Postgraduate study at SEI

Sphagnum Spreading 1

Doing a PhD with SEI at our York office gives you the opportunity to study in a beautiful medieval city in northern England, surrounded by world-class researchers who are working on environment and development issues at a local, national, regional and global level. 

Our staff and PhD students sit together in a large, bright office in a new building on the Heslington West campus at the University of York. We are an international and diverse group of people, welcoming of everyone. We offer full and part-time options for study.

Our goal is to bring about change for sustainable development by bridging science and policy through integrated analysis that supports decision makers. We are consistently in the top ten global Environment think tanks, which demonstrates our success in achieving this ambitious aim.

Why York?

‌‌SEI Environment Building

Our York office undertakes research in a wide variety of fields including air quality, climate change, sustainable consumption and production, well-being and behavioural change, participatory research (including citizen science), and ecosystem services.

‌We are looking for enthusiastic, motivated and talented students to undertake postgraduate study in these research areas. 

Although you will be based in our York office, there is the opportunity to work with researchers across the different SEI centres (Stockholm, Sweden; Boston, California and Seattle (USA), Bangkok, Thailand; Nairobi, Kenya; Oxford, UK); and Bogotá, Colombia as well as with colleagues in other departments at the University of York. 

We are located within the Environment Building at the University of York, where we enjoy close research and teaching collaboration with the Department of Environment and Geography. We also have links to other departments and research centres within the University such as the Management School and the Interdisciplinary Global Development Centre  You will have access to all the University facilities including library, undergraduate and postgraduate teaching, our network of world-class researchers, training and development opportunities, student support services.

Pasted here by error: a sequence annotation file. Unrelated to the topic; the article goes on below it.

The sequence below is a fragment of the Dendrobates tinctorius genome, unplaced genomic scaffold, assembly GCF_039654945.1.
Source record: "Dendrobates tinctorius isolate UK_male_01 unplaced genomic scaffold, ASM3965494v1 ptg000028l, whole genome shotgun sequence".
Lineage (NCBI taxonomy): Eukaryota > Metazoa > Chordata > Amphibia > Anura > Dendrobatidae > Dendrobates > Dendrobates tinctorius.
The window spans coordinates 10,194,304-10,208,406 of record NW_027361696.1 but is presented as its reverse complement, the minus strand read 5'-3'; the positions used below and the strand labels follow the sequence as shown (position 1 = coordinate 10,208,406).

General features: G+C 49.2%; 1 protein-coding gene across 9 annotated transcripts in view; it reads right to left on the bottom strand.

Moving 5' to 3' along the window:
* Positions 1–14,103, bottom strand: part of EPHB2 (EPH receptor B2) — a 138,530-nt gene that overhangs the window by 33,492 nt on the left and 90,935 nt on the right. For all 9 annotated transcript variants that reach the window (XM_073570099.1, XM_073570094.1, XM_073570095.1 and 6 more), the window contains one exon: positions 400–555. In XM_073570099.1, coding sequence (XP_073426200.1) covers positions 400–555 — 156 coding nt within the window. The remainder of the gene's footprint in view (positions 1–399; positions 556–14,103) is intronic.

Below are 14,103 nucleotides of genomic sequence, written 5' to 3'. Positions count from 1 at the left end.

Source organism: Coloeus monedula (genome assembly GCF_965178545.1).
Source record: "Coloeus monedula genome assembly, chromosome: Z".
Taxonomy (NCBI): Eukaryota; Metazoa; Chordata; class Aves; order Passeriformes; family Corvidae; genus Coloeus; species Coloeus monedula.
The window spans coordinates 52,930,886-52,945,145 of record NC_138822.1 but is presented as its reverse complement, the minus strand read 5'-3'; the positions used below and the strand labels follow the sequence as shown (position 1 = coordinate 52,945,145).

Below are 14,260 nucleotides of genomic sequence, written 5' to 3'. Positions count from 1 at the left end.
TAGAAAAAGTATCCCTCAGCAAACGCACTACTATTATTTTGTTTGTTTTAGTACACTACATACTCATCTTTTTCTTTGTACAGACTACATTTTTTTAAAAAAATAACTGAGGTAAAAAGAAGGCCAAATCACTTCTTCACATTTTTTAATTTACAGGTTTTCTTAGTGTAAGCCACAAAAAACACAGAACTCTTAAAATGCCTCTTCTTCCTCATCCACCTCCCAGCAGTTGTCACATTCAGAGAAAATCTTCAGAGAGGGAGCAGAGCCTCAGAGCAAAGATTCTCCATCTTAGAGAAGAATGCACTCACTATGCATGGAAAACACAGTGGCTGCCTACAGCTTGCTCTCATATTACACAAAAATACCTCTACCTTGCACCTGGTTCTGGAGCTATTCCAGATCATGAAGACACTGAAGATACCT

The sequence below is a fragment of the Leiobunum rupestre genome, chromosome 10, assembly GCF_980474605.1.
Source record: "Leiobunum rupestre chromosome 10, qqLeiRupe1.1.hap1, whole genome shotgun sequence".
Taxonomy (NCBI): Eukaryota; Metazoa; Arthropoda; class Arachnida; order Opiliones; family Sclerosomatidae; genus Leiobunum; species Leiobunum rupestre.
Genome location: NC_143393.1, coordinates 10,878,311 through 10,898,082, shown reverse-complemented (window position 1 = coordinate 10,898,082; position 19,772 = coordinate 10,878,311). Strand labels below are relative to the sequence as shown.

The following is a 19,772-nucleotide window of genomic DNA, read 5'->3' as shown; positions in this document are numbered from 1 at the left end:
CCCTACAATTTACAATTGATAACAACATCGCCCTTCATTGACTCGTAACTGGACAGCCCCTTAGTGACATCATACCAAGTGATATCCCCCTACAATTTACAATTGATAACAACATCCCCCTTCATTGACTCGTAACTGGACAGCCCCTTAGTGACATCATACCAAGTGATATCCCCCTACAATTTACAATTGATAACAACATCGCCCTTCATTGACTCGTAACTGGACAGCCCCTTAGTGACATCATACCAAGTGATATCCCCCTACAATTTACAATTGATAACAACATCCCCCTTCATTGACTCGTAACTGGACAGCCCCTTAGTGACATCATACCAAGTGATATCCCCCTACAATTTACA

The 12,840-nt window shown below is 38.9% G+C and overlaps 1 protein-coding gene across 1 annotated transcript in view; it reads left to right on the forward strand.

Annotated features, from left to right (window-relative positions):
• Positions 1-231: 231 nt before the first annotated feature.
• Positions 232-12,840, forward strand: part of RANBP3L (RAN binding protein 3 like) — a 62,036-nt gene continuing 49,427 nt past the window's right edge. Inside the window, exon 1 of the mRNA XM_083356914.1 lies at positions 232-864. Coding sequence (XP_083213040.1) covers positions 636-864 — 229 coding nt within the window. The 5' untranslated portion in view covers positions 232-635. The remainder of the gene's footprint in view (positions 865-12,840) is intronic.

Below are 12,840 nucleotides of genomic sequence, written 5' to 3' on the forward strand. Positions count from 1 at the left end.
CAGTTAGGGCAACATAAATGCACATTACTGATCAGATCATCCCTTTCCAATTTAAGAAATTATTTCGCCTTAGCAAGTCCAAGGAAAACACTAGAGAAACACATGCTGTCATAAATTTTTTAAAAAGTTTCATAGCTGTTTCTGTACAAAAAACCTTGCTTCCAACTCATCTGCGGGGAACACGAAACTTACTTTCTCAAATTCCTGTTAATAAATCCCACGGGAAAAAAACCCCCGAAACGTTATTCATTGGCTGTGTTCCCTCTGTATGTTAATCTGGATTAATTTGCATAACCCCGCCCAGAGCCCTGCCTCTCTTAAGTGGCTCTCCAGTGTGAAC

SEI is pleased to host students from across the globe undertaking Post-graduate study

We have limited places available for postgraduate study so have strict eligibility criteria. You need a good (1st or 2.1) undergraduate degree, excellent English proficiency and a proven dedication to environmental research.

Details of fees for studying at York can be found here, which also provides information on how you can get help with obtaining funding. 

For students wishing to apply from abroad these links might be of some use: - Commonwealth students only 

Application procedure

The first step in applying for a PhD at SEI York is to get in touch with your potential supervisor.  A list of SEI staff eligible to be first or second supervisor can be found below. Other SEI staff can also provide support with supervising PhD students, please see the Our staff pages for details.

Steve Cinderby - community resilience, urbanisation and their links to well-being

Simon Croftmulti-regional input-output modelling, supply chain tracking and analysis, impacts of global supply chains, sustainable consumption and production, food systems

Alison Dykecitizen science, public engagement and governance aspects of plant health 

Lisa Emberson - air pollution and climate change, and their impacts on agricultural yields and ecosystem productivity

Jon Ensoradaptation, resilience and transformation; participatory technology development, community- and rights-based approaches to the governance of environmental change

Jon Green -  agricultural commodity trade, sustainable consumption and production, supply chain tracking and analysis, biodiversity impact metrics, conservation science, natural capital, and corporate engagement

Andreas Heinemeyer - terrestrial carbon cycling, with a particular focus on peatlands

Kevin Hicks - air pollution impacts on terrestrial ecosystems, ecosystem services, and policy engagement

Johan Kuylenstierna - climate change and air pollution, policy processes

Corrado Topi - global supply chains, ecosystem services, predictive modelling, green economy

Harry Vallack - air pollution emission inventory preparation and scenario building

Chris West - sustainable consumption and production, supply-chain impacts, food systems and commodity trade

Sarah West - citizen science, participatory research, science communication, environmental education